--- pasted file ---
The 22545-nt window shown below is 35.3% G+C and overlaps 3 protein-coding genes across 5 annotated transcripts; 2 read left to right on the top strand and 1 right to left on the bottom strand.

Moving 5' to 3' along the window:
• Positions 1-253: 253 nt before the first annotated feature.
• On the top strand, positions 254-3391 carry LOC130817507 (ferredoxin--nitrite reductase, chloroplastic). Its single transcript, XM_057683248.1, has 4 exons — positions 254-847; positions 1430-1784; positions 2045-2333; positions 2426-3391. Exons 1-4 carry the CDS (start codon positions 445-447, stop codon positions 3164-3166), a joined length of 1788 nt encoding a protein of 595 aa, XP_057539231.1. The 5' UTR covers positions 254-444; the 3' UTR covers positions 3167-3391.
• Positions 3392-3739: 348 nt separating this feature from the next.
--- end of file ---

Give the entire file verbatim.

The 22545-nt window shown below is 35.3% G+C and overlaps 3 protein-coding genes across 5 annotated transcripts; 2 read left to right on the top strand and 1 right to left on the bottom strand.

Moving 5' to 3' along the window:
• Positions 1-253: 253 nt before the first annotated feature.
• On the top strand, positions 254-3391 carry LOC130817507 (ferredoxin--nitrite reductase, chloroplastic). Its single transcript, XM_057683248.1, has 4 exons — positions 254-847; positions 1430-1784; positions 2045-2333; positions 2426-3391. Exons 1-4 carry the CDS (start codon positions 445-447, stop codon positions 3164-3166), a joined length of 1788 nt encoding a protein of 595 aa, XP_057539231.1. The 5' UTR covers positions 254-444; the 3' UTR covers positions 3167-3391.
• Positions 3392-3739: 348 nt separating this feature from the next.